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Math + physics or EE or both?

  1. Jun 29, 2014 #1
    Hello, I recently just became admitted into the University of Alaska Fairbanks, and while I am still waiting for Financial Aid to come through I will most likely be attending there this fall.

    I applied as a Electrical Engineering major and I would like to double major or possibly triple major in some of these topics; physics, math and electrical engineering.

    I am mostly interested in mathematical physics topics but I would like to stay as employable as possible so that is the reason for wanting the EE major.

    -Is it possible to just do Math and Electrical Engineering and go into mathematical physics for Graduate school? I am also interested in theoretical physics, quantum optics and plasma physics (which is what UAF has a lot of).

    Are there certain physics courses I should take on top of a EE + math degree? I will be getting a minor in Russian or Japanese so I will be very busy, but will do what is needed.

    Here is the EE curriculum for UAF:
    EE F102--Introduction to Electrical Engineering--3 credits
    EE F203--Electrical Engineering Fundamentals I--4 credits
    EE F204--Electrical Engineering Fundamentals II--4 credits
    EE F303--Electrical Machinery--4 credits
    EE F311--Applied Engineering Electromagnetics--3 credits
    EE F331--High Frequency Lab--1 credit
    EE F333W--Physical Electronics--4 credits
    EE F334--Electronic Circuit Design--4 credits
    EE F343--Digital Systems Analysis and Design--4 credits
    EE F353--Circuit Theory--3 credits
    EE F354--Engineering Signal Analysis--3 credits
    EE F471--Fundamentals of Automatic Control--3 credits
    ES F101--Introduction to Engineering--3 credits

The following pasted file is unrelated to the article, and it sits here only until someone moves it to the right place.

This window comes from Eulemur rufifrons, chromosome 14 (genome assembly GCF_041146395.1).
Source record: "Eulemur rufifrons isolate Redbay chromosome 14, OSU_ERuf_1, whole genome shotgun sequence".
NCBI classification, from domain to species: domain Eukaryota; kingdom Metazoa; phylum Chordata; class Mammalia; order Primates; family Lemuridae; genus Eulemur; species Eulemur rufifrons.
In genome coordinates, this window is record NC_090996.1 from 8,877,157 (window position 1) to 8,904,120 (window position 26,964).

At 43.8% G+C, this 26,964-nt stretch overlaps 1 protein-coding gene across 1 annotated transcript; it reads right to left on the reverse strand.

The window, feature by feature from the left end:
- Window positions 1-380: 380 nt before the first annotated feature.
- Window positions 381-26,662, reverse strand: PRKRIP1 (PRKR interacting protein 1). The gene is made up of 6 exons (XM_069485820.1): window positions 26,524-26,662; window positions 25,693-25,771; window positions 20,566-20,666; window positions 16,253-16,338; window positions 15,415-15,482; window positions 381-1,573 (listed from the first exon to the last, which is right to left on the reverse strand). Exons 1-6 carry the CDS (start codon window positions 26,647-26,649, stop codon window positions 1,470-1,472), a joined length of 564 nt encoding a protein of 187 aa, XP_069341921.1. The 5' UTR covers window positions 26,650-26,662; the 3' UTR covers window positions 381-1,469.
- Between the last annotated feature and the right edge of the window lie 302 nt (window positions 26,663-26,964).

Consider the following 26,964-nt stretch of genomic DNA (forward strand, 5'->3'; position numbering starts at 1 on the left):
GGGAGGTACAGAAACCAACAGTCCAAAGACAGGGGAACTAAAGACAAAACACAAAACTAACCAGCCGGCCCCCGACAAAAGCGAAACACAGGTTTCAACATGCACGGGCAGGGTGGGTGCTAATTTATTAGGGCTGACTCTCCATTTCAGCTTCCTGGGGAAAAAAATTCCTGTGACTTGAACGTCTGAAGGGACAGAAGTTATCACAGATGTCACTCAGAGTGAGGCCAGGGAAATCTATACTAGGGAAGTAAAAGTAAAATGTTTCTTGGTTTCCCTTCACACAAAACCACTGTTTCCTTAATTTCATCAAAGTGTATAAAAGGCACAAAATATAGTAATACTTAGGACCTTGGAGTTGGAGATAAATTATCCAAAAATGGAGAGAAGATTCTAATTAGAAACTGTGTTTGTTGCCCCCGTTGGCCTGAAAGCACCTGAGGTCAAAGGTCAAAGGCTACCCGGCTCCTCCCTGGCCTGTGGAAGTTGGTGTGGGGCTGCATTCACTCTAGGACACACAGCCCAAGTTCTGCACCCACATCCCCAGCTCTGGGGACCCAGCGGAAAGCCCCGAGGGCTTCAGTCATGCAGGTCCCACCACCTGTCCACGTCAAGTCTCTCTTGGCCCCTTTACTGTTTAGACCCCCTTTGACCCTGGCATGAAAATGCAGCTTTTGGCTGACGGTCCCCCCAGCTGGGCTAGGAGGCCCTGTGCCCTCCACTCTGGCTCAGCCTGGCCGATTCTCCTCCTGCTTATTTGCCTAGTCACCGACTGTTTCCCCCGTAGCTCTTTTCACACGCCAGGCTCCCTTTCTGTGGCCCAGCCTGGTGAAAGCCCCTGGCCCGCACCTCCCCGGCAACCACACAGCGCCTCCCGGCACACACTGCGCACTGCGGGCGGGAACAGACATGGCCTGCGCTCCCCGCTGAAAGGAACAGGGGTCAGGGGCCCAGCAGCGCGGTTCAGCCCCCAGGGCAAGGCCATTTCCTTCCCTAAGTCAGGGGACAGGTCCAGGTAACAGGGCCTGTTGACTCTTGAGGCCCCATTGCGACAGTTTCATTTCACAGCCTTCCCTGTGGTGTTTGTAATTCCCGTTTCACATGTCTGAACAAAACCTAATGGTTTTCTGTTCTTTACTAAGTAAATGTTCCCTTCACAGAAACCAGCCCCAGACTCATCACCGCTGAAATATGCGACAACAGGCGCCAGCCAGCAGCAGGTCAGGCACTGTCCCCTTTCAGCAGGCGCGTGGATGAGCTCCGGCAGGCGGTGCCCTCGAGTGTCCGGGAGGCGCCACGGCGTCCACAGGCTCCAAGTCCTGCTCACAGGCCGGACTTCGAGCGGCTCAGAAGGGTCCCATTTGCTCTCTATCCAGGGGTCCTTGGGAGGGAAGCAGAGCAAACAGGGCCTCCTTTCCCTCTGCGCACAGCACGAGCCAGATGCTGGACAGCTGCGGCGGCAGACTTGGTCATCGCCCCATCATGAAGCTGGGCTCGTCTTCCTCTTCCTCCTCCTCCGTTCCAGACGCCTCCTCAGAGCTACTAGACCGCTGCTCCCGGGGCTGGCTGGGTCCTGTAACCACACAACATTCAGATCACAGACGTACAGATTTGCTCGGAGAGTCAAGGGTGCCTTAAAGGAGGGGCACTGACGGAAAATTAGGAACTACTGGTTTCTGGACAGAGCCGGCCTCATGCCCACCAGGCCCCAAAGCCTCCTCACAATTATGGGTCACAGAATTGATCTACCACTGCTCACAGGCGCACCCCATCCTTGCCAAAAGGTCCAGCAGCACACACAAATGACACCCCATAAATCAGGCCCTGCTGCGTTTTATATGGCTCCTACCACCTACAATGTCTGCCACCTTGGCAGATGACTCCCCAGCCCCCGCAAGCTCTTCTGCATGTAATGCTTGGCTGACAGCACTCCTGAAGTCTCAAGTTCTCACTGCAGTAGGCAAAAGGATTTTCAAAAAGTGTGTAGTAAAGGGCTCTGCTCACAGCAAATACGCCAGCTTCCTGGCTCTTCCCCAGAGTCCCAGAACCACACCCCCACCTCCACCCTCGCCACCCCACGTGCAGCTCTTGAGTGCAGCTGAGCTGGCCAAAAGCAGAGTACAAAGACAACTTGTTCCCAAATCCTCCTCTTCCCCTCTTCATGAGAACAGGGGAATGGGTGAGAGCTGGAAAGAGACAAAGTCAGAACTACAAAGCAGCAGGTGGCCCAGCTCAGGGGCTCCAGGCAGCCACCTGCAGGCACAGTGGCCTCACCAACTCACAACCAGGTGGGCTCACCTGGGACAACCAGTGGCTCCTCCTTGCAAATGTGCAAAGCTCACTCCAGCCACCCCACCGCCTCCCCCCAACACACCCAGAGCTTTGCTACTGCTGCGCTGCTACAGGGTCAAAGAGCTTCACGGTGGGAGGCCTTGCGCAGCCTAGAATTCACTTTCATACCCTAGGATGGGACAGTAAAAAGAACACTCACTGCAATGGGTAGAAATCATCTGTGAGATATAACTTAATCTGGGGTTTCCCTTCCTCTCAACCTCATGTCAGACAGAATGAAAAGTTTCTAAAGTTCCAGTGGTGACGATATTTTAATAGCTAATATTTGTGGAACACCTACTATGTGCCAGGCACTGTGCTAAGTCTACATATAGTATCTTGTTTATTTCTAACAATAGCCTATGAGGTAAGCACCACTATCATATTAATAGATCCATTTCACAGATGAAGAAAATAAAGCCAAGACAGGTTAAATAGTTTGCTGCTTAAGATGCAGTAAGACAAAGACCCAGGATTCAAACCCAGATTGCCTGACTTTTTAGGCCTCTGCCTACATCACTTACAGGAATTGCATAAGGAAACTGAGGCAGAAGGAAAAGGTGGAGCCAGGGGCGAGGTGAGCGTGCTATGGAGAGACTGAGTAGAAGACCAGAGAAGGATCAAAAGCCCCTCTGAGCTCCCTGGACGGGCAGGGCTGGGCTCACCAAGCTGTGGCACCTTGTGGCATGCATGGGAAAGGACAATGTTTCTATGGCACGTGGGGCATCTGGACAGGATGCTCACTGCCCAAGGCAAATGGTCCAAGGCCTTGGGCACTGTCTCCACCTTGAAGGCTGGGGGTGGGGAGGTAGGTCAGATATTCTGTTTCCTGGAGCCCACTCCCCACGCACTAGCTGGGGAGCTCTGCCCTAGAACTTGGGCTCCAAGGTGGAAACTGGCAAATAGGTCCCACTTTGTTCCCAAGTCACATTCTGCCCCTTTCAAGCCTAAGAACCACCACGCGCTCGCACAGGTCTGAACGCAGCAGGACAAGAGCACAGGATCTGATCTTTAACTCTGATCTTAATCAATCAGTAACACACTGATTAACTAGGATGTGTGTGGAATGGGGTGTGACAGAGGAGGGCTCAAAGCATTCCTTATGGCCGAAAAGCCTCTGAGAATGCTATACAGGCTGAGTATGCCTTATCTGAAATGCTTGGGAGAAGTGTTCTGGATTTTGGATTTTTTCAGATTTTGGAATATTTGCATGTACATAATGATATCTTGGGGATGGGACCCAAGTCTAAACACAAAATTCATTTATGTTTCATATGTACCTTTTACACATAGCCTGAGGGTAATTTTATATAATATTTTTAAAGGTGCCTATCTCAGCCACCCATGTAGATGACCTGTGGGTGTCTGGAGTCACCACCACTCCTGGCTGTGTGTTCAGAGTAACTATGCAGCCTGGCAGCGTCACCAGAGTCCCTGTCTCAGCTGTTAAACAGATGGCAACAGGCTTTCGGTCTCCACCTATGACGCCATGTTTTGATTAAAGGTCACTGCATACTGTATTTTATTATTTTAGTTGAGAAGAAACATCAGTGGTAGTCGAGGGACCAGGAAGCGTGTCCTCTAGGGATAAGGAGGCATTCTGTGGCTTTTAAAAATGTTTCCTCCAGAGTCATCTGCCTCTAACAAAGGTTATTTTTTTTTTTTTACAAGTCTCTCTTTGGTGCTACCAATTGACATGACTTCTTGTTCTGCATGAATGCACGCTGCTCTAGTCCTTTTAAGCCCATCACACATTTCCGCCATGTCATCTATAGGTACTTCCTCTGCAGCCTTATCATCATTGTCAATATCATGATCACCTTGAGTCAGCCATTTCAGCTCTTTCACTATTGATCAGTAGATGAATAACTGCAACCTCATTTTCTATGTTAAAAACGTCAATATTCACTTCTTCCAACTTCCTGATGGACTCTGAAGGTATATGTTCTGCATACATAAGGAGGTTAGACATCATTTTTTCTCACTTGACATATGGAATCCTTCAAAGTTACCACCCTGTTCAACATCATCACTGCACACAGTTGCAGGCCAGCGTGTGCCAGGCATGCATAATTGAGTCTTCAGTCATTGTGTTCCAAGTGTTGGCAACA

ES F201--Computer Techniques--3 credits
    ES F208--Mechanics--4 credits
    EE F412--Electromagnetic Waves and Devices--3 credits
    EE F432--Electromagnetics Laboratory--1 credit
    EE F461--Communication Systems--4 credits
    Approved engineering science elective**--3 credits

    And the curriculum for the physics major; ( the basic physics courses (cm, em and modern) are not listed here)
    PHYS F220--Introduction to Computational Physics--4 credits
    PHYS F301--Introduction to Mathematical Physics--4 credits
    PHYS F341--Classical Physics I: Particle Mechanics--4 credits
    PHYS F342--Classical Physics II: Electricity and Magnetism--4 credits
    Complete 6 credits of MATH electives at the F300-level or above. (MATH F314, MATH F421, or MATH F422 are recommended.)*--6 credits
    Complete the following:*
    PHYS F313--Thermodynamics and Statistical Physics--4 credits
    PHYS F343--Classical Physics III: Vibration and Waves--4 credits
    PHYS F381W,O--Physics Laboratory--3 credits
    PHYS F421--Quantum Mechanics--4 credits
    PHYS F462--Geometrical and Physical Optics--4 credits
    Complete 6 credits from the following:*
    PHYS F471--Advanced Topics in Physics I
    PHYS F472--Advanced Topics in Physics II

    So what do you guys think I should do? Any opinions?
     
  2. jcsd
  3. Jun 29, 2014 #2

    Maylis

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    I recommend you pick one and stick with it. Don't double major. You will very likely be in over your head if you double major. From what I remember, you are still in precalculus or just started doing calculus. You have no idea what lays ahead of you. I have a little more perspective than you since I have reached my upper division, and it is enough in itself to do one engineering major.

    I think you underestimate what is really involved in each of these classes. It looks fun as a community college students looking at course titles and credits, but once your in the classroom and getting homework assignments and exams, it wont be as fun as it is now.
     
  4. Jun 29, 2014 #3

    esuna

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    You may have to think about what you really want and make some sacrifices here. Yeah, it's tough finding that balance between getting an education that is both interesting to you and employable, but don't go the professional student route.

    The natural way of things will narrow down your options considerably anyhow (i.e. scheduling conflicts, internships) and you will be forced at some point to choose possibly only one of those majors.

    If employability is your major concern, stick with EE and minor in one of the languages, try to double major in math if you can (I'm sure a math minor would be easy enough as an EE major). But leave physics alone. Take mathematical physics or whatever you want here and there if you can squeeze it in, but don't aim to minor or major in it.